Likewise with walking late at night. Max relates: ‘A few years back, I was walking late at night and there was a woman in front of me. She looked over her shoulder and suddenly appeared fearful. A man must have been following us, I thought. Intuitively, I looked over my shoulder too. I was terrified because I couldn’t see him. My instinct was to approach the woman, to cluster in the relative security of female solidarity. She looked back again; I looked back again – and then it clicked: I was the man she feared.’ I recall Diamond Jim McClelland musing about this decades ago in a column in the Sydney Morning Herald after finding himself in that same situation: Should he call out to reassure her, or would that alarm her more? From memory, I think what he did was simply to cross over to the other side of the street. Any such musings, any hints or advice, from Max’s ‘unique’ viewpoint? Not a skerrick! Instead, Max’s take from the experience is: ‘I can now be out alone at night, without fear.’ Well, bully for you, Max! Plus a bit of a whinge about being ‘perceived as a potential perpetrator based on appearances alone’. Aw gee, Max, commiserations! That woman who was walking in front of you: whatta bigot!

Is it news?

This self-centred, trite pile of guff isn’t ABC-worthy in any of the realms it proliferated into:

But it’s especially annoying on the News page. It isn’t news, and it isn’t professional journalism, so why is it there? Well, it uses the term ‘assigned female at birth’ (when what is meant is ‘observed to be female at birth’) and endorses the delusional notion that medical transition from female to male or vice versa is something people can do. So my guess is that it’s been published to help the ABC keep the gold star on its forehead that ACON/AWEI gives it. Why the ABC keeps wanting to get that star on its forehead is a mystery to me. It’d get more kudos, in the end, by doing more proper investigative journalism and accurate reporting. Which is – just by the way – what its Charter says it should be doing.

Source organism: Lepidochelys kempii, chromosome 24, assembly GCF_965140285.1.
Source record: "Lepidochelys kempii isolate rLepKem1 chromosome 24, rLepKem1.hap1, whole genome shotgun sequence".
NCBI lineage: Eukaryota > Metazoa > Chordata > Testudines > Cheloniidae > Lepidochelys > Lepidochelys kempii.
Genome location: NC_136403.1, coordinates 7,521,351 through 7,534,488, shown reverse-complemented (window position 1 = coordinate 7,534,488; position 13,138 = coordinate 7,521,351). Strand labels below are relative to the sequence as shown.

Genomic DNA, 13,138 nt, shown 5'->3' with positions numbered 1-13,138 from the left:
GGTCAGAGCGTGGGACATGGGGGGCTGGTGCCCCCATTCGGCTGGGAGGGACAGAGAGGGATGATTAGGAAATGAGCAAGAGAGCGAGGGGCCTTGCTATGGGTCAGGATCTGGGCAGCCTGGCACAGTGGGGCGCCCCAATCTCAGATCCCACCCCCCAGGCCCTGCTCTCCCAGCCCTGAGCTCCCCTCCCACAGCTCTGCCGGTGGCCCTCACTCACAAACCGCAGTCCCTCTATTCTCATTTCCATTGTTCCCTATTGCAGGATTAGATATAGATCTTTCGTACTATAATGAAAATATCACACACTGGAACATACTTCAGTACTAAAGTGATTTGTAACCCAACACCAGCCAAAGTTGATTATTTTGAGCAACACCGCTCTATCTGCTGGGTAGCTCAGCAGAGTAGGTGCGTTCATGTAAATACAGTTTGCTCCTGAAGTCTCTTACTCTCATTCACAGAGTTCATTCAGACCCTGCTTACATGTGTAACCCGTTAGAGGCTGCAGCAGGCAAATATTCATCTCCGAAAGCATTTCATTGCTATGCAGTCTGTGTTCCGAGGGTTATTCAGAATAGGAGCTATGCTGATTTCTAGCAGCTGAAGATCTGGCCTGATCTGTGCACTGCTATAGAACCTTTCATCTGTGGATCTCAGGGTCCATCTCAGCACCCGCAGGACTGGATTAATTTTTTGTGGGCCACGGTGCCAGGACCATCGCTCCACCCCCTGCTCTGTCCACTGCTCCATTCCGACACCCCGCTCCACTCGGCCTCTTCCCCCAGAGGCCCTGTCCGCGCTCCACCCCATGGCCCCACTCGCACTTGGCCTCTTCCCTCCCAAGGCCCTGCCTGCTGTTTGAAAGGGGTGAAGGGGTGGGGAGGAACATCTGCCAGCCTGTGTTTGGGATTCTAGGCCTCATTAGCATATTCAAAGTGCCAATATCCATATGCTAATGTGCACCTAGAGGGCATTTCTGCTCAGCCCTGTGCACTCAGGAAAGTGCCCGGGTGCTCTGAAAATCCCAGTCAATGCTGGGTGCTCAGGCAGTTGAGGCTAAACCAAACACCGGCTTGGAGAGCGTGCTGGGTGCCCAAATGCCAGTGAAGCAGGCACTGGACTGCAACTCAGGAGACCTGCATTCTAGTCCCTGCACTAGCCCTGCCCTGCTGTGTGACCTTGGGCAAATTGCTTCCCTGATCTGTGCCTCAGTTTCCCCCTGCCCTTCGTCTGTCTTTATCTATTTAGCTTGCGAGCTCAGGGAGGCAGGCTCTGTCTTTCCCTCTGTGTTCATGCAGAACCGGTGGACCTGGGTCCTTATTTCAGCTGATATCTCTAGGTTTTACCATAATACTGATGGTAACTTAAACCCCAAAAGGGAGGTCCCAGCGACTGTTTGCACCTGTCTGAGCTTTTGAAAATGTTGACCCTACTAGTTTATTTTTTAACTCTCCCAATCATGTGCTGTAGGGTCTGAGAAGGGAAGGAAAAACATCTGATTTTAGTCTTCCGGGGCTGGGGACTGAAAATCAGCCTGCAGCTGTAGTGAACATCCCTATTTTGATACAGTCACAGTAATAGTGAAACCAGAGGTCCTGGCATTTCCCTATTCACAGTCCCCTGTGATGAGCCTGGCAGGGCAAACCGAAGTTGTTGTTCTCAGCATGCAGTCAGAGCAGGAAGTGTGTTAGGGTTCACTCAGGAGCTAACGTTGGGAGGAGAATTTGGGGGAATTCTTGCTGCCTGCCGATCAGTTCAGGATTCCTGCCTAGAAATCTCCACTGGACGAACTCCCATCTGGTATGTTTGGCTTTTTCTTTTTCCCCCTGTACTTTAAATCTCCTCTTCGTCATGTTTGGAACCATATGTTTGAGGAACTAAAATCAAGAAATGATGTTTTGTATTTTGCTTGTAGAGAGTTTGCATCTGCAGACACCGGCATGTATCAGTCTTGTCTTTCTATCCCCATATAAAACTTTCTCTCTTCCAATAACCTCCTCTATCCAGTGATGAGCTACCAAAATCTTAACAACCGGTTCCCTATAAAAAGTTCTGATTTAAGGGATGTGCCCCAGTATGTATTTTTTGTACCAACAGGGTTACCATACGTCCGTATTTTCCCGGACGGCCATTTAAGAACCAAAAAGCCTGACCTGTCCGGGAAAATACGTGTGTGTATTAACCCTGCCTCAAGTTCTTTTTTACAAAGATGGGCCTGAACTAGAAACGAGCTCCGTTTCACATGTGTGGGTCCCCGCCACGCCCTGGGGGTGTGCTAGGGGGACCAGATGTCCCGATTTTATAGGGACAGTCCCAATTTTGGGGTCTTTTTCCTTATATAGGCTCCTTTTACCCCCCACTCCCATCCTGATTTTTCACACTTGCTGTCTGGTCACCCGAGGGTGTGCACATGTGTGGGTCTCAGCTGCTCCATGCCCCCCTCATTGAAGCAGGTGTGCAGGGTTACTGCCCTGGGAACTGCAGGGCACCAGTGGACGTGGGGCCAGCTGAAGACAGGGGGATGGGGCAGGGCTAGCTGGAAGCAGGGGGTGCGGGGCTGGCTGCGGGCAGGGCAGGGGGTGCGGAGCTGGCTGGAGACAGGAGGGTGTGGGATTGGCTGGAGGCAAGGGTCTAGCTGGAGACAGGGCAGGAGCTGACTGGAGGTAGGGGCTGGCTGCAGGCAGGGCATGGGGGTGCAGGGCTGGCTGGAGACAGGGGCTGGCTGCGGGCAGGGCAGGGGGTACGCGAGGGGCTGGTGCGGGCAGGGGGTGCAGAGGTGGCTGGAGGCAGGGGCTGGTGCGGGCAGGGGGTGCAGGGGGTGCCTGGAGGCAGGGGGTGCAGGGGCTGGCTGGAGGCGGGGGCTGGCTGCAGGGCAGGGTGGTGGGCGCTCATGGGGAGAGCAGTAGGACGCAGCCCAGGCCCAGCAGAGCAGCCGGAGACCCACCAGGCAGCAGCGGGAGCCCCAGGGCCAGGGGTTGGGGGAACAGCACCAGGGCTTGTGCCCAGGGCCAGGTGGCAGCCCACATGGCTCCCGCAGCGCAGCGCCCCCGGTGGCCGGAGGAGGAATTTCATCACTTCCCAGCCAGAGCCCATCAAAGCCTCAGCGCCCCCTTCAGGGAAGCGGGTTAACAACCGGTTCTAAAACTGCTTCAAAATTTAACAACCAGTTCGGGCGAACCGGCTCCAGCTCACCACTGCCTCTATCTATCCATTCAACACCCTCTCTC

Is this the only gender story worth reporting on?

If the ABC was on the lookout for a gender-identity news story in early December, they would have needed to go no further than the concerns being raised by ‘gender-affirming’ GPs about whether their insurer Avanti will cover them for the practice of ‘GP-led’ hormone prescribing for minors without the precaution of input from a multi-disciplinary team of specialists; or Senator Claire Chandler’s call for investigation into the practice of transgender-identifying girls and young women being given taxpayer-funded testosterone as if they suffer from a ‘testicular disorder’. Instead, the ABC ignored both developments. 

The ABC’s practice of considering it beneath their dignity to take any notice of opposition to gender-identity ideology is increasingly coming back to bite them on the bum, as Patricia Karvelas discovered on RN Breakfast when a Gaza Dad ran rings round her in an interview that strayed into the nature of the Canadian education system. And the ABC’s practice of running puff pieces like ‘When Max affirmed …’ just makes them look silly and lacking in the discernment skills to be expected of a four-year-old.

Shoulda paid attention to Sesame Street.